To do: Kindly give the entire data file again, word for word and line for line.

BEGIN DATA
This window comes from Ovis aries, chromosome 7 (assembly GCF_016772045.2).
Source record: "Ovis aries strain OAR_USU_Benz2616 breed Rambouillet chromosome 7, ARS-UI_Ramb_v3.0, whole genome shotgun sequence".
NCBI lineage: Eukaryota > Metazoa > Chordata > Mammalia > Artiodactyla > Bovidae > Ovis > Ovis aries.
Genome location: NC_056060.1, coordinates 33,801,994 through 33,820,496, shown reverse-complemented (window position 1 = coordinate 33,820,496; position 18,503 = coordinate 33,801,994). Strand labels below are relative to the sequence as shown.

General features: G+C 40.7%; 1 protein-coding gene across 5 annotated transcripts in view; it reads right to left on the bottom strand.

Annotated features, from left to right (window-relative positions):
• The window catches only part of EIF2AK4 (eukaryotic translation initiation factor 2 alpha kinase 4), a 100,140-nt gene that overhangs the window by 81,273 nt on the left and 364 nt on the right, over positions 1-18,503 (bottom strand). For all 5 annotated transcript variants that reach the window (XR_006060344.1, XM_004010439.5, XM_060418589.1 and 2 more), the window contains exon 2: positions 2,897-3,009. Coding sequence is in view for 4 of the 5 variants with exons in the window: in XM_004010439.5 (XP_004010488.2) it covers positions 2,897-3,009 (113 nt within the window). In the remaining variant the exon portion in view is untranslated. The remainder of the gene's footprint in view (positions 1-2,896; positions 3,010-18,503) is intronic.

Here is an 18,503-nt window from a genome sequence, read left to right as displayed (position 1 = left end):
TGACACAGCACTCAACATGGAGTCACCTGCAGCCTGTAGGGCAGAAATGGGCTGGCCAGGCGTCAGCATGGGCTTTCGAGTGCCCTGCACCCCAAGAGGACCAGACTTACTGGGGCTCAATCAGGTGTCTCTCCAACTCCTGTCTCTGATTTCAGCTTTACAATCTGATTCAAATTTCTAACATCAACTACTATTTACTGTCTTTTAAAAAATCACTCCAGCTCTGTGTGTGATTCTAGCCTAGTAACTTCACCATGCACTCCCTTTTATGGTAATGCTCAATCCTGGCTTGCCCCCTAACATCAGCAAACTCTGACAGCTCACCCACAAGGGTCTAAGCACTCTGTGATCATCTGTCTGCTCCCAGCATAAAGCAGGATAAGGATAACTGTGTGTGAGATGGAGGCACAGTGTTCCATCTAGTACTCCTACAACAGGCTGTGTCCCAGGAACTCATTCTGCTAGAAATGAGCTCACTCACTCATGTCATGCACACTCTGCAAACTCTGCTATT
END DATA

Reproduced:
This window comes from Ovis aries, chromosome 7 (assembly GCF_016772045.2).
Source record: "Ovis aries strain OAR_USU_Benz2616 breed Rambouillet chromosome 7, ARS-UI_Ramb_v3.0, whole genome shotgun sequence".
NCBI lineage: Eukaryota > Metazoa > Chordata > Mammalia > Artiodactyla > Bovidae > Ovis > Ovis aries.
Genome location: NC_056060.1, coordinates 33,801,994 through 33,820,496, shown reverse-complemented (window position 1 = coordinate 33,820,496; position 18,503 = coordinate 33,801,994). Strand labels below are relative to the sequence as shown.

General features: G+C 40.7%; 1 protein-coding gene across 5 annotated transcripts in view; it reads right to left on the bottom strand.

Annotated features, from left to right (window-relative positions):
• The window catches only part of EIF2AK4 (eukaryotic translation initiation factor 2 alpha kinase 4), a 100,140-nt gene that overhangs the window by 81,273 nt on the left and 364 nt on the right, over positions 1-18,503 (bottom strand). For all 5 annotated transcript variants that reach the window (XR_006060344.1, XM_004010439.5, XM_060418589.1 and 2 more), the window contains exon 2: positions 2,897-3,009. Coding sequence is in view for 4 of the 5 variants with exons in the window: in XM_004010439.5 (XP_004010488.2) it covers positions 2,897-3,009 (113 nt within the window). In the remaining variant the exon portion in view is untranslated. The remainder of the gene's footprint in view (positions 1-2,896; positions 3,010-18,503) is intronic.

Here is an 18,503-nt window from a genome sequence, read left to right as displayed (position 1 = left end):
TGACACAGCACTCAACATGGAGTCACCTGCAGCCTGTAGGGCAGAAATGGGCTGGCCAGGCGTCAGCATGGGCTTTCGAGTGCCCTGCACCCCAAGAGGACCAGACTTACTGGGGCTCAATCAGGTGTCTCTCCAACTCCTGTCTCTGATTTCAGCTTTACAATCTGATTCAAATTTCTAACATCAACTACTATTTACTGTCTTTTAAAAAATCACTCCAGCTCTGTGTGTGATTCTAGCCTAGTAACTTCACCATGCACTCCCTTTTATGGTAATGCTCAATCCTGGCTTGCCCCCTAACATCAGCAAACTCTGACAGCTCACCCACAAGGGTCTAAGCACTCTGTGATCATCTGTCTGCTCCCAGCATAAAGCAGGATAAGGATAACTGTGTGTGAGATGGAGGCACAGTGTTCCATCTAGTACTCCTACAACAGGCTGTGTCCCAGGAACTCATTCTGCTAGAAATGAGCTCACTCACTCATGTCATGCACACTCTGCAAACTCTGCTATT